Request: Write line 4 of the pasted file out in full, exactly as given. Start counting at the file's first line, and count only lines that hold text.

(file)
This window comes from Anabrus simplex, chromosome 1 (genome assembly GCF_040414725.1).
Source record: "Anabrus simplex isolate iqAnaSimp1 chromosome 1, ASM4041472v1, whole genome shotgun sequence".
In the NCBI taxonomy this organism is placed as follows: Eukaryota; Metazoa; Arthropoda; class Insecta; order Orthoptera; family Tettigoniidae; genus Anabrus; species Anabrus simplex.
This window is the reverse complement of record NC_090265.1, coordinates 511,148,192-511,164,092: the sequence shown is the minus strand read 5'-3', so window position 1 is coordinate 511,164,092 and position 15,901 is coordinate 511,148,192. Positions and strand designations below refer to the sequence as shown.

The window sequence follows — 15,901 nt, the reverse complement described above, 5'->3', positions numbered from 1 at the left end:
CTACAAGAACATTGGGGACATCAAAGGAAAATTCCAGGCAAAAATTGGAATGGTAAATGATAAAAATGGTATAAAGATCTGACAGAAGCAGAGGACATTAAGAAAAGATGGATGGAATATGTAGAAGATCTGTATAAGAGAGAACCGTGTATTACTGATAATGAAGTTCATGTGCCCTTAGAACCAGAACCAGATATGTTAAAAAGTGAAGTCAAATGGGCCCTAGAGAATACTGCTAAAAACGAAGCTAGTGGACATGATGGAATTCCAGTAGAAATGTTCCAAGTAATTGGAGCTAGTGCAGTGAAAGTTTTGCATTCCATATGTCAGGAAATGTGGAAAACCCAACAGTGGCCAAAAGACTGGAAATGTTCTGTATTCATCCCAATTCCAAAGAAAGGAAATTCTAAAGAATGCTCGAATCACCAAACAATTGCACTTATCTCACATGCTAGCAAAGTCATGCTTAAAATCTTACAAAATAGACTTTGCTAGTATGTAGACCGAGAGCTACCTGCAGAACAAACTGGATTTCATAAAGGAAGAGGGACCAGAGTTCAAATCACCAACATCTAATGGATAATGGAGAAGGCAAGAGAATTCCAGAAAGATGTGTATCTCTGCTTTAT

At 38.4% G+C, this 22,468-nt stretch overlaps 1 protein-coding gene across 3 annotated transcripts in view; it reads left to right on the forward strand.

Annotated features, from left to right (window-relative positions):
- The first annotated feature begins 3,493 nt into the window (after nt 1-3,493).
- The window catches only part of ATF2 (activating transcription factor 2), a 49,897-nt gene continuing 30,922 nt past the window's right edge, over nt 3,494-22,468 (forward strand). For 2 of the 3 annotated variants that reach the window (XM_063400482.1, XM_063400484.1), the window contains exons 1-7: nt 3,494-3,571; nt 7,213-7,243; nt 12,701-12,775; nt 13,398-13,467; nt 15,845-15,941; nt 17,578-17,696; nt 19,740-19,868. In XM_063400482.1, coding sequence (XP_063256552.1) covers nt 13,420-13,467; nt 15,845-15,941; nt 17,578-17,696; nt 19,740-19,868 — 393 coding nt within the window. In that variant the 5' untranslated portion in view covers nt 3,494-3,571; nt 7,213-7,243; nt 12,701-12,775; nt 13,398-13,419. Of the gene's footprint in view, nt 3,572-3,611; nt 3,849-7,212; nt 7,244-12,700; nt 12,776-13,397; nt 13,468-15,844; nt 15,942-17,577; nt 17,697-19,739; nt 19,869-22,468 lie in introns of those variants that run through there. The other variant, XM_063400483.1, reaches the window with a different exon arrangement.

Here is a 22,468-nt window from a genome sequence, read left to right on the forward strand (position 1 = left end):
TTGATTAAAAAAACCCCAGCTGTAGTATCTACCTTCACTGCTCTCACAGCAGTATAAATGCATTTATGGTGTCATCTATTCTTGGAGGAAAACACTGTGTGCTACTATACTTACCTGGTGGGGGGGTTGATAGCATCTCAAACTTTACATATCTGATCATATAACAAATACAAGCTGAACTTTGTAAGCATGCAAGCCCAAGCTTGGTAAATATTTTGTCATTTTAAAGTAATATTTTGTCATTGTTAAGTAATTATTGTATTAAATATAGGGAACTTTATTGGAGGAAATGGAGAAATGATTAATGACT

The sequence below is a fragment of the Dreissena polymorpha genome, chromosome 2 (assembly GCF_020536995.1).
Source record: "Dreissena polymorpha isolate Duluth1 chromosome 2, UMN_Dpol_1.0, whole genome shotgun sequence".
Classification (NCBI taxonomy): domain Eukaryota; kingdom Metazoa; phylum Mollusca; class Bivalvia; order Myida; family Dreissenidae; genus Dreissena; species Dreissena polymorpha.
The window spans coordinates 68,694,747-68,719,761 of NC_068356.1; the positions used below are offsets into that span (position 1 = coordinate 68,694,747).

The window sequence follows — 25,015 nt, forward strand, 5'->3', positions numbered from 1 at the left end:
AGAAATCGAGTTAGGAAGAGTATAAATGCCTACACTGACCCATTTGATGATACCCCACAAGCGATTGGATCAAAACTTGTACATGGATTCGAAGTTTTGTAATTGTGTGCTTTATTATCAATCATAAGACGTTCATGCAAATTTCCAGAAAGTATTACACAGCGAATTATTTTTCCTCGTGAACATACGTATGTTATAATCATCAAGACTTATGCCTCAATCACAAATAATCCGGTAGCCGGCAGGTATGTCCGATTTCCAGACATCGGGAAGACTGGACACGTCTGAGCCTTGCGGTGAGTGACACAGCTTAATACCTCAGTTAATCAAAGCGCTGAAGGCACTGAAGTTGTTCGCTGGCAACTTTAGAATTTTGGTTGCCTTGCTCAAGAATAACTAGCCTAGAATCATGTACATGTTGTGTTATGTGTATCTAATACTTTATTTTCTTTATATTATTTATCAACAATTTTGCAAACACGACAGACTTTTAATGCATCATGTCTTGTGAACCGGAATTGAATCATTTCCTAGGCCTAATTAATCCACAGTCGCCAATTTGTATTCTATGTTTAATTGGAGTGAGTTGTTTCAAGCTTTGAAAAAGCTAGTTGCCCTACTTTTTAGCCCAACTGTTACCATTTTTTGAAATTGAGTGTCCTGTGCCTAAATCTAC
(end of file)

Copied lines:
This window is the reverse complement of record NC_090265.1, coordinates 511,148,192-511,164,092: the sequence shown is the minus strand read 5'-3', so window position 1 is coordinate 511,164,092 and position 15,901 is coordinate 511,148,192. Positions and strand designations below refer to the sequence as shown.